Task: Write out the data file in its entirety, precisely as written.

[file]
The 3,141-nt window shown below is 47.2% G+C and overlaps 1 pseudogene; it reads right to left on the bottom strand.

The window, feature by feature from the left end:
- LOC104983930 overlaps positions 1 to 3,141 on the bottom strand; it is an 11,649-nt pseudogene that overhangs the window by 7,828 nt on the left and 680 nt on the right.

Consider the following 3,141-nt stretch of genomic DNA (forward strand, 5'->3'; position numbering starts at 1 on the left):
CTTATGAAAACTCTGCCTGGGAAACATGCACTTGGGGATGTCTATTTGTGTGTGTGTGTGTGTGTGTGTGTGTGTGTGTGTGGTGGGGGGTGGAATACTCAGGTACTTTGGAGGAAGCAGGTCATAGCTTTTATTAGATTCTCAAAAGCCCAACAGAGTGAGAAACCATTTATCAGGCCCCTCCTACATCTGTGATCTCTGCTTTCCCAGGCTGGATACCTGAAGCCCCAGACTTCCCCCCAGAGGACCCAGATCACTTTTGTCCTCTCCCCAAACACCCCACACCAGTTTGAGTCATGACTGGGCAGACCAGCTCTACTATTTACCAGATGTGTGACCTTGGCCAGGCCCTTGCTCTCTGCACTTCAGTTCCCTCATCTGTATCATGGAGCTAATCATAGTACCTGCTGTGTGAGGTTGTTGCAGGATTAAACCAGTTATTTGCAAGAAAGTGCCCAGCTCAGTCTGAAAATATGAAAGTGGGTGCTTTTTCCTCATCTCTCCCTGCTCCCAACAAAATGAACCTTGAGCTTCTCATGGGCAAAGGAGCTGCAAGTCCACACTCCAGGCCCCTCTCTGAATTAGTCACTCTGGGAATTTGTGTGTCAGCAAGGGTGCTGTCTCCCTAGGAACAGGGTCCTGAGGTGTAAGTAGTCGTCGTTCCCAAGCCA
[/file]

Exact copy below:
The 3,141-nt window shown below is 47.2% G+C and overlaps 1 pseudogene; it reads right to left on the bottom strand.

The window, feature by feature from the left end:
- LOC104983930 overlaps positions 1 to 3,141 on the bottom strand; it is an 11,649-nt pseudogene that overhangs the window by 7,828 nt on the left and 680 nt on the right.

Consider the following 3,141-nt stretch of genomic DNA (forward strand, 5'->3'; position numbering starts at 1 on the left):
CTTATGAAAACTCTGCCTGGGAAACATGCACTTGGGGATGTCTATTTGTGTGTGTGTGTGTGTGTGTGTGTGTGTGTGTGTGGTGGGGGGTGGAATACTCAGGTACTTTGGAGGAAGCAGGTCATAGCTTTTATTAGATTCTCAAAAGCCCAACAGAGTGAGAAACCATTTATCAGGCCCCTCCTACATCTGTGATCTCTGCTTTCCCAGGCTGGATACCTGAAGCCCCAGACTTCCCCCCAGAGGACCCAGATCACTTTTGTCCTCTCCCCAAACACCCCACACCAGTTTGAGTCATGACTGGGCAGACCAGCTCTACTATTTACCAGATGTGTGACCTTGGCCAGGCCCTTGCTCTCTGCACTTCAGTTCCCTCATCTGTATCATGGAGCTAATCATAGTACCTGCTGTGTGAGGTTGTTGCAGGATTAAACCAGTTATTTGCAAGAAAGTGCCCAGCTCAGTCTGAAAATATGAAAGTGGGTGCTTTTTCCTCATCTCTCCCTGCTCCCAACAAAATGAACCTTGAGCTTCTCATGGGCAAAGGAGCTGCAAGTCCACACTCCAGGCCCCTCTCTGAATTAGTCACTCTGGGAATTTGTGTGTCAGCAAGGGTGCTGTCTCCCTAGGAACAGGGTCCTGAGGTGTAAGTAGTCGTCGTTCCCAAGCCA